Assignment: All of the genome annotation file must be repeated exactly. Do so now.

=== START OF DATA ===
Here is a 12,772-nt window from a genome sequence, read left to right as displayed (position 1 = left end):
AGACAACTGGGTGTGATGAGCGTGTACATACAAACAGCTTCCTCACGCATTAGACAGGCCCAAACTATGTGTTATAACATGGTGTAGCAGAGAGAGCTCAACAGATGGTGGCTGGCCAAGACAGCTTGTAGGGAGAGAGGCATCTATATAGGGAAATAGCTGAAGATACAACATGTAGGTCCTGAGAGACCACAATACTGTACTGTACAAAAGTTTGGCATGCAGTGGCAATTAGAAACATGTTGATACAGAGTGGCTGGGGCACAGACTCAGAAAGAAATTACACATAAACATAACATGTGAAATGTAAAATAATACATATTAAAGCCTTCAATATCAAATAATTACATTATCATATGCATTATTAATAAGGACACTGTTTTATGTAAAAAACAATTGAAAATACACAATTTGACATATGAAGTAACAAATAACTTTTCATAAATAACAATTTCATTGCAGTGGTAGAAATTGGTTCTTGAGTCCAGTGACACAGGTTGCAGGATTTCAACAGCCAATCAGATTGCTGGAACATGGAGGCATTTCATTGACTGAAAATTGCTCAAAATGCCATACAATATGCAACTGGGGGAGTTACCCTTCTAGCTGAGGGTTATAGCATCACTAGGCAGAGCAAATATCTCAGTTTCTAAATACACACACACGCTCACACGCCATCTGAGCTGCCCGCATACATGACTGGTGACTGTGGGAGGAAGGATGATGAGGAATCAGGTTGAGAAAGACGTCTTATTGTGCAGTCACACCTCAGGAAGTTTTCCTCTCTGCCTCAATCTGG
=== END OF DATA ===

Here is a 12,772-nt window from a genome sequence, read left to right as displayed (position 1 = left end):
AGACAACTGGGTGTGATGAGCGTGTACATACAAACAGCTTCCTCACGCATTAGACAGGCCCAAACTATGTGTTATAACATGGTGTAGCAGAGAGAGCTCAACAGATGGTGGCTGGCCAAGACAGCTTGTAGGGAGAGAGGCATCTATATAGGGAAATAGCTGAAGATACAACATGTAGGTCCTGAGAGACCACAATACTGTACTGTACAAAAGTTTGGCATGCAGTGGCAATTAGAAACATGTTGATACAGAGTGGCTGGGGCACAGACTCAGAAAGAAATTACACATAAACATAACATGTGAAATGTAAAATAATACATATTAAAGCCTTCAATATCAAATAATTACATTATCATATGCATTATTAATAAGGACACTGTTTTATGTAAAAAACAATTGAAAATACACAATTTGACATATGAAGTAACAAATAACTTTTCATAAATAACAATTTCATTGCAGTGGTAGAAATTGGTTCTTGAGTCCAGTGACACAGGTTGCAGGATTTCAACAGCCAATCAGATTGCTGGAACATGGAGGCATTTCATTGACTGAAAATTGCTCAAAATGCCATACAATATGCAACTGGGGGAGTTACCCTTCTAGCTGAGGGTTATAGCATCACTAGGCAGAGCAAATATCTCAGTTTCTAAATACACACACACGCTCACACGCCATCTGAGCTGCCCGCATACATGACTGGTGACTGTGGGAGGAAGGATGATGAGGAATCAGGTTGAGAAAGACGTCTTATTGTGCAGTCACACCTCAGGAAGTTTTCCTCTCTGCCTCAATCTGG